Warm wishes
    Sarah

  9. FiaQ
    Jan 20, 2011 @ 15:10:39

    @Sarah Morgan and @Lynne Connolly:

    The only thing I found unlikely was the way they were accepted. Scots villagers, islands or no, are really, really insular. You are an incomer until you die. But that wouldn't have made for such a fun book.

    I hail from the armpit of hell a upper village in Wester Ross. I don’t necessarily agree with your comment that villagers are “really, really insular”. It depends on each village. Or rather, each community.

    During my time up there, villages nearest to Ullapool, Gairloch and other tourist-friendly towns were open and welcoming to newcomers. People of my village and two neighbouring villages, on the other hand, were so obnoxious toward newcomers that they came across as rude, xenophobic, surly, suspicious, unfriendly and, occasionally, psychotic. (They were indeed all that.)

    IMO, the majority of villages – islands or not – falls between those two. In a typical village, some would be instantly friendly and some would need time to get used to newcomers.

    Like I say, it depends on each village. Or rather, each community. Its “leaders” do influence the way people receive strangers and newcomers. If locals treat newcomers like crap, it’s probably because their community’s social pillars are right arses. I’d imagine this is the same for the rest of the world? I hope so, anyway.

    I haven’t read this book, but I think I wouldn’t raise an eyebrow if it describes how islanders welcome newcomers so warmly. Especially if they know newcomers aren’t second-home owners*.

    My eyebrow would twitch if newcomers aren’t bothered about losing their right to privacy, though! :D

    (*Second-home owners are the most detested group because their second homes wreck our local economy.)

  10. Sunita
    Jan 20, 2011 @ 15:13:01

    @Sarah Morgan: Thanks for the comments! I definitely did not think Jenna was TSTL. And unfortunately, I’ve known a number of women whose husbands took advantage of them in divorce settlements, especially women with children. It’s unbelievably frustrating to see, and I think I was yelling at her in my head, both for letting him take her to the cleaners and for letting him continue to blight her life.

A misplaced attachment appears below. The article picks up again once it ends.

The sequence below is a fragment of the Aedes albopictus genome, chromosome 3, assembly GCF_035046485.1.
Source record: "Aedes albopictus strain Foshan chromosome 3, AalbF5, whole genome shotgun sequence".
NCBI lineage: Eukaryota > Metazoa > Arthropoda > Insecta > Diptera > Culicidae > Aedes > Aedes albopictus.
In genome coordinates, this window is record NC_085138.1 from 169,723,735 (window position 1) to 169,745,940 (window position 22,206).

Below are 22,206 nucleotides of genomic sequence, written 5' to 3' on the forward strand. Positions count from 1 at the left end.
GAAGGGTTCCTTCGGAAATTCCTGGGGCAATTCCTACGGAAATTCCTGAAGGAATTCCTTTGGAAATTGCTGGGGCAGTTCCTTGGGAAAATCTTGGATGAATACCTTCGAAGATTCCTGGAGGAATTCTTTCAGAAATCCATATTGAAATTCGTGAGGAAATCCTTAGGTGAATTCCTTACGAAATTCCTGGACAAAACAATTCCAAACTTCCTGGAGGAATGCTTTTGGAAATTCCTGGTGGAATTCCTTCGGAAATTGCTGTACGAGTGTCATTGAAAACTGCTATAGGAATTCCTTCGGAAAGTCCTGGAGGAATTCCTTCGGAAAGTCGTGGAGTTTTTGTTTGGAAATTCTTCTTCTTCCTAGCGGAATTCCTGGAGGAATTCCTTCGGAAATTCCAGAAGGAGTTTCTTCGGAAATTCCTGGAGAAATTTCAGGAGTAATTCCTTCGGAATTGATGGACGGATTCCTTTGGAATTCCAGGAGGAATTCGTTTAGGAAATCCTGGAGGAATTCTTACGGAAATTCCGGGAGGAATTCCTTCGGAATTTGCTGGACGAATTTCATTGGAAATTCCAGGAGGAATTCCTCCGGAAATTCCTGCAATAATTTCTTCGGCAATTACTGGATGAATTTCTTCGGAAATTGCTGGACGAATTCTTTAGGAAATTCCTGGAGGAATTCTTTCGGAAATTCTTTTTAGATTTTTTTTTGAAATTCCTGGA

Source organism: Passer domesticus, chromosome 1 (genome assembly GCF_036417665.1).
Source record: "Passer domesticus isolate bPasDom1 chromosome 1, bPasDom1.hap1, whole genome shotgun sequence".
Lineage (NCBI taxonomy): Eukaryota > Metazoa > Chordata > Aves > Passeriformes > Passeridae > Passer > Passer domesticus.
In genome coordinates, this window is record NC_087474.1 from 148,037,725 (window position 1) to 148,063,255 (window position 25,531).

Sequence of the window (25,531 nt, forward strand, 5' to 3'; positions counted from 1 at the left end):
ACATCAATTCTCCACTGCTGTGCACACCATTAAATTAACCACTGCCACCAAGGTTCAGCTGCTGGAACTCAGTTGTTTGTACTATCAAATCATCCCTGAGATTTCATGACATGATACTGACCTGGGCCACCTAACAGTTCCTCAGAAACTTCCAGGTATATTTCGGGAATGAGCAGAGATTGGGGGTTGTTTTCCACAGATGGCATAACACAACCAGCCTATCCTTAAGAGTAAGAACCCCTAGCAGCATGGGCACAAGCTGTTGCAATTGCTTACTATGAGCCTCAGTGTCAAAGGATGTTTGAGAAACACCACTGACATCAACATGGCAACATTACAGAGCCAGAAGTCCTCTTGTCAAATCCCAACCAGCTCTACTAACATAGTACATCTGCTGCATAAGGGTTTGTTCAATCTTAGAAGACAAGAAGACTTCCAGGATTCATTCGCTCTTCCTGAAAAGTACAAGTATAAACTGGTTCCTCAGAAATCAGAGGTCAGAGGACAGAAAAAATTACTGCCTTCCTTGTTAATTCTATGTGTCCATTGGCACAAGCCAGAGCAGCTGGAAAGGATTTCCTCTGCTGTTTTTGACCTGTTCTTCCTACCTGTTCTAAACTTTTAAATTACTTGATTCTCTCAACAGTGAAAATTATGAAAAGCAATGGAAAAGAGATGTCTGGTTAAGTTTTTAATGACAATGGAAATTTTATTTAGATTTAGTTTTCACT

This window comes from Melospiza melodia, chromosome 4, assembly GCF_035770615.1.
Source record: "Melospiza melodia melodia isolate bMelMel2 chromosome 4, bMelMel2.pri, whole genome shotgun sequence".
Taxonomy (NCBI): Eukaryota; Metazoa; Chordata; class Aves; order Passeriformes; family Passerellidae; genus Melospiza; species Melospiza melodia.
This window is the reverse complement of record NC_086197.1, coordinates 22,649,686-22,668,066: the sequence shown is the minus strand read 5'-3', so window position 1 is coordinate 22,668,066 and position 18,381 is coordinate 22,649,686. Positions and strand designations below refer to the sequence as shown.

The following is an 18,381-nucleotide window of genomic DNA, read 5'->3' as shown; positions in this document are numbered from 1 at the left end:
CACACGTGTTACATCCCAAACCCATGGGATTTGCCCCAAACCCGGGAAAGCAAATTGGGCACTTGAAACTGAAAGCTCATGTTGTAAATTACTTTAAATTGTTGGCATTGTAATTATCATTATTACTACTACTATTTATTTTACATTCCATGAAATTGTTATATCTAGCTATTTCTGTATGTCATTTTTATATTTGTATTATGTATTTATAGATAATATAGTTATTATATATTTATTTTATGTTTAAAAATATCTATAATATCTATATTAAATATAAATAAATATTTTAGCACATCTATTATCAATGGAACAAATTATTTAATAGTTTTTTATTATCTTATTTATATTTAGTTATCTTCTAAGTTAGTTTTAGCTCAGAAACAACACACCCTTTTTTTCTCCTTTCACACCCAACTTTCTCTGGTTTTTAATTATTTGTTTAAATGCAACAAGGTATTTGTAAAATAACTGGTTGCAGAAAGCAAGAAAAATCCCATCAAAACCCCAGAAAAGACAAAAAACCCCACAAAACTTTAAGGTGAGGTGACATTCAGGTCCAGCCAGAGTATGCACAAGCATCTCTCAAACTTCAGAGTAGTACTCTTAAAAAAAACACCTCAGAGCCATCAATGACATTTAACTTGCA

I didn’t mention this in the review, but I also really liked Jenna’s relationship with Lexi. She always put her daughter front and center, but not in a self-sacrificing, doormat way. That is a tough balance to achieve.

  11. Sarah Morgan
    Jan 20, 2011 @ 16:43:29

    @FiaQ:@FiaQ (love the ‘armpit of hell') I understand the second home argument – in so many cases that practice has inflated house prices out of the reach of locals. Lack of privacy is certainly an issue on Glenmore as Jenna discovers – the upside is the sense of community that was lacking in her previous life.

  12. Lynne Connolly
    Jan 21, 2011 @ 04:55:14

    @sunita – Thanks for the compliments! I only give books an A when I get the “happy sigh” moment at the end, and I certainly got one from this book.

    Hi, Sarah, lovely to see you here! I have to say that the acceptance thing didn’t bother me. I thought of it and dismissed it, because I was enjoying the read so much.

    @armpit of hell dweller. One of my two best friends is Scottish. She’s from Glasgow, but she lived in a small village in the A of H for a while, and she hated it. So it’s not the English they pick on!
    Oh yes, and it was from her that I learned that “Sassenach” is better translated as “Foreigner,” which to some minds is the scum that live across the valley or on the other side of the hill!